• A so-called "sandbox" innovation room, in which companies can accept an unlimited number of public deposits (liabilities to customers) up to a total value of CHF 1 million (see Art. 6 para 2 and 3 Banking Ordinance). However, they may not engage in interest margin business and inform depositors that they are not under the supervision of FINMA. This new regulation also allows funds to be received for private purposes (i.e. crowdfunding).
  • FinTech licence, for companies that limit themselves to the deposit-taking business (acceptance of deposits from the public) and do not conduct any lending business with maturity transformation (see Art. 1b Banking Act). The conditions to be fulfilled for obtaining a FinTech licence are lower than for traditional banks (more on this under Title 3.):
    • deposits may not exceed a value of CHF 100 million;
    • the deposits must not be remunerated or invested;
    • the minimum capital of the undertakings must always be three per cent of the total amount of deposits held, but not less than CHF 300,000; and
    • the "persons pursuant to Art. 1b Banking Act" are subject to supervision by FINMA and must have certain requirements audited by an auditing company.

The trigger for the introduction of the new FinTech licence are the strict and for many FinTech business models disproportionate requirements which the traditional banking licence stipulate. Most FinTech companies do not engage in interest differential business, namely for which the protection of a bank license is intended. This regulation deterred many FinTech companies from setting up a business in Switzerland. Therefore, with the FinTech licence, the Swiss legislator decided to formulate proportionate and simplified licencing requirements for such companies and activities.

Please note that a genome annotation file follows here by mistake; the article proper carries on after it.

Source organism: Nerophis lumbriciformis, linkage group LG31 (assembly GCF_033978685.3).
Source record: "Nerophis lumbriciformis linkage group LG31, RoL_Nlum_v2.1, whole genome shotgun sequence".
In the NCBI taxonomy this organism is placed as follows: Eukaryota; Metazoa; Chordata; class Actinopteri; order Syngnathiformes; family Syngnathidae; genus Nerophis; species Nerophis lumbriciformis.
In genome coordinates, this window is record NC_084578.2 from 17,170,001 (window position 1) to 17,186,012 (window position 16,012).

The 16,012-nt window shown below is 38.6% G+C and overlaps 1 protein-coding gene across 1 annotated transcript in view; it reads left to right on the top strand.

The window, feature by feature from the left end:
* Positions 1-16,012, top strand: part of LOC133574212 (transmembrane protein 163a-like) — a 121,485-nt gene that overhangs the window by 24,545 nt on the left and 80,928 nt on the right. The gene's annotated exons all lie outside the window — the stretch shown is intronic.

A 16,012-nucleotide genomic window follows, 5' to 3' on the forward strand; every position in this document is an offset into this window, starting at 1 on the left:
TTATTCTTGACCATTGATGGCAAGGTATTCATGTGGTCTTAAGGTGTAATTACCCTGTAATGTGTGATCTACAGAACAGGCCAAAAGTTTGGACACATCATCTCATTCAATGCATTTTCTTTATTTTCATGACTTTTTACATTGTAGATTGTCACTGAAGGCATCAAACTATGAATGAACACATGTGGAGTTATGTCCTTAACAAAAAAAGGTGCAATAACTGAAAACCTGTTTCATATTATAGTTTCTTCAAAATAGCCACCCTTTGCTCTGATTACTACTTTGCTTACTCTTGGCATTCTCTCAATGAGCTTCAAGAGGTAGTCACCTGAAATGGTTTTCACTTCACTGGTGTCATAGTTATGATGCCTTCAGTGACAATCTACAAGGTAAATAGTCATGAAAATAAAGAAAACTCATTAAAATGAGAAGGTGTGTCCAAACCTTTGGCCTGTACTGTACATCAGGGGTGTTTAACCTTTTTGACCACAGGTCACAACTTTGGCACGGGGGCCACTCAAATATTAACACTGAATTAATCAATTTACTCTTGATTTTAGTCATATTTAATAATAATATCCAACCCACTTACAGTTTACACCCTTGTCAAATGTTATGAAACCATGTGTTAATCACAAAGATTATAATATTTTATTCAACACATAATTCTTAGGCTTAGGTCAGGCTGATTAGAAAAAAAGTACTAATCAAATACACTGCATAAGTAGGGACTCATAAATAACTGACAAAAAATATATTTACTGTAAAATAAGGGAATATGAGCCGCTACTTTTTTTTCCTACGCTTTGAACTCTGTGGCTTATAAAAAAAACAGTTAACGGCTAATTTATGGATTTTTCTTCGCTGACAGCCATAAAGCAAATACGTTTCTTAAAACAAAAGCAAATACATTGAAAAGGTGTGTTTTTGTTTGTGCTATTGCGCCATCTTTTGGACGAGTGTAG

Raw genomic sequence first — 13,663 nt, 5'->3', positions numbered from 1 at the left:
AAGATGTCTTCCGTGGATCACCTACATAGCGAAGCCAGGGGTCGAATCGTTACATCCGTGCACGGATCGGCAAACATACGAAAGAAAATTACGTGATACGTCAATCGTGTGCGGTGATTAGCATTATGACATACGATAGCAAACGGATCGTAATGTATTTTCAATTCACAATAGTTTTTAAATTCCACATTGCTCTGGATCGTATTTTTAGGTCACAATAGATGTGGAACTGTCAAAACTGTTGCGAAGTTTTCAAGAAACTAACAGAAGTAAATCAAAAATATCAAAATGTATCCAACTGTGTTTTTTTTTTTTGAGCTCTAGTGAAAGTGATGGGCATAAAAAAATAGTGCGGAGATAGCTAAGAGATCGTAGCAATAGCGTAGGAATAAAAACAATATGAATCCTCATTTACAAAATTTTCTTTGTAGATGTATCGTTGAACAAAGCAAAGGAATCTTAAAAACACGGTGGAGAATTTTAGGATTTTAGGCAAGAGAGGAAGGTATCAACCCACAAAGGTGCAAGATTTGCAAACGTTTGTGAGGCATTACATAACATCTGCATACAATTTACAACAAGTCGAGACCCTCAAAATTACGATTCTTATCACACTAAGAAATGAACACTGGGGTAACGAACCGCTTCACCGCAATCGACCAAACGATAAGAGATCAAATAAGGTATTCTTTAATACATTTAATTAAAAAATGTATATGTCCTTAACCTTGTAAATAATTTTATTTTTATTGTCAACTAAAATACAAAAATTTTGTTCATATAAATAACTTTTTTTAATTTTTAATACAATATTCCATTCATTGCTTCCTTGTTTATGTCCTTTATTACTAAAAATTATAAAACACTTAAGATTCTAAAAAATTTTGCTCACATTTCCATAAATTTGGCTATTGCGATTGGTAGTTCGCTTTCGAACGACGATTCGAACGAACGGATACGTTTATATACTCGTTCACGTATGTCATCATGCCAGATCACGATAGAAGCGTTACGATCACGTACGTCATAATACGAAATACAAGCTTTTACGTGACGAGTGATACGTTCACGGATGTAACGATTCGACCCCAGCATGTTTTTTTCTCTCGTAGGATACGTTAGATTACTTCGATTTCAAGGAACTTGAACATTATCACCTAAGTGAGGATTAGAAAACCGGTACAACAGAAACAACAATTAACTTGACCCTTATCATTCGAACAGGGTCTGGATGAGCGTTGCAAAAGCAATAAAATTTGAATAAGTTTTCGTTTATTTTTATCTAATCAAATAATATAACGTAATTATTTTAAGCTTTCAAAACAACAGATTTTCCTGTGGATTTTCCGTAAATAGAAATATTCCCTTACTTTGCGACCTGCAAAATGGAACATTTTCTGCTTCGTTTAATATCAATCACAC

3. Comparison of requirements for bank authorisation vs. FinTech authorisation

On 3 December 2018, FINMA published the guidelines for FinTech licence applications pursuant to Art. 1b of the Banking Act. The purpose of these guidelines is to facilitate the process of preparing a FinTech licence application.

The table below compares the guidelines for traditional banking licence applications dated 12 August 2012 with the recently published FinTech licence:

For the english version click here. (JPG, 523 Kb)

4. Conclusion

As shown above, the volume of documents to be submitted for the application for a FinTech licence is still considerable. However, holders of a FinTech licence enjoy lower financial requirements, such as a reduced minimum required capital of always 3% of the public capital contributions, but at least over CHF 300,000. Furthermore, FinTech licensees do not have to comply with any provisions of the Capital Adequacy and Liquidity Ordinance, as the public capital contributions are limited to CHF 100 million and may neither be invested nor subject to interest. By comparison, a traditional bank must meet strict liquidation and capital adequacy requirements (CHF 10 million). Finally, the accounts of FinTech licensees can be prepared in accordance with the provisions of the Swiss Code of Obligations, in contrast to the rigid rules for traditional banks as stipulated in the Banking Ordinance.

In summary, it can be said that the introduction of the FinTech license has simplified the majority of the banking regulations under Swiss law which may open new doors for FinTech companies to relocate to Switzerland.

You can download the full article here. (PDF, 575 Kb)

December 2018 | Authors: Marcel Hostettler, Michelle Wiki, Sophie Schmid

Your team


In need of legal or tax advice? We look forward to contacting you.